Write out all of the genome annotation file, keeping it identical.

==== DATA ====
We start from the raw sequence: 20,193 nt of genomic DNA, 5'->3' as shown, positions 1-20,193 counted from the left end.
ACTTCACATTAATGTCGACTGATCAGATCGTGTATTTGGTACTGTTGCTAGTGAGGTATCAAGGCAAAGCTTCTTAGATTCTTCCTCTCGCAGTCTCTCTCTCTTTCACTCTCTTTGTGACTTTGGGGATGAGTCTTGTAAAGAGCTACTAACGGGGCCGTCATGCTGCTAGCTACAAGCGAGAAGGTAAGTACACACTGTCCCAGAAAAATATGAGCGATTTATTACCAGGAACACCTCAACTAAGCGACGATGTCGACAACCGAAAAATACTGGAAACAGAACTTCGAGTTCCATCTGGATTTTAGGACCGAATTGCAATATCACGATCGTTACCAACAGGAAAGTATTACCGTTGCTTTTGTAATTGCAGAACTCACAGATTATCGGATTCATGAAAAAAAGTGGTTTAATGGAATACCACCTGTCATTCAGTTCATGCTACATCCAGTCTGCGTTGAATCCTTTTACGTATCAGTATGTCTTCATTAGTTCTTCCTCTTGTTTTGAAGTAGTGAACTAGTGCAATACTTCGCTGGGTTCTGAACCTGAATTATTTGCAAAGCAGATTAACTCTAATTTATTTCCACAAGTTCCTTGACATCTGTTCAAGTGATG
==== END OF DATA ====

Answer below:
We start from the raw sequence: 20,193 nt of genomic DNA, 5'->3' as shown, positions 1-20,193 counted from the left end.
ACTTCACATTAATGTCGACTGATCAGATCGTGTATTTGGTACTGTTGCTAGTGAGGTATCAAGGCAAAGCTTCTTAGATTCTTCCTCTCGCAGTCTCTCTCTCTTTCACTCTCTTTGTGACTTTGGGGATGAGTCTTGTAAAGAGCTACTAACGGGGCCGTCATGCTGCTAGCTACAAGCGAGAAGGTAAGTACACACTGTCCCAGAAAAATATGAGCGATTTATTACCAGGAACACCTCAACTAAGCGACGATGTCGACAACCGAAAAATACTGGAAACAGAACTTCGAGTTCCATCTGGATTTTAGGACCGAATTGCAATATCACGATCGTTACCAACAGGAAAGTATTACCGTTGCTTTTGTAATTGCAGAACTCACAGATTATCGGATTCATGAAAAAAAGTGGTTTAATGGAATACCACCTGTCATTCAGTTCATGCTACATCCAGTCTGCGTTGAATCCTTTTACGTATCAGTATGTCTTCATTAGTTCTTCCTCTTGTTTTGAAGTAGTGAACTAGTGCAATACTTCGCTGGGTTCTGAACCTGAATTATTTGCAAAGCAGATTAACTCTAATTTATTTCCACAAGTTCCTTGACATCTGTTCAAGTGATG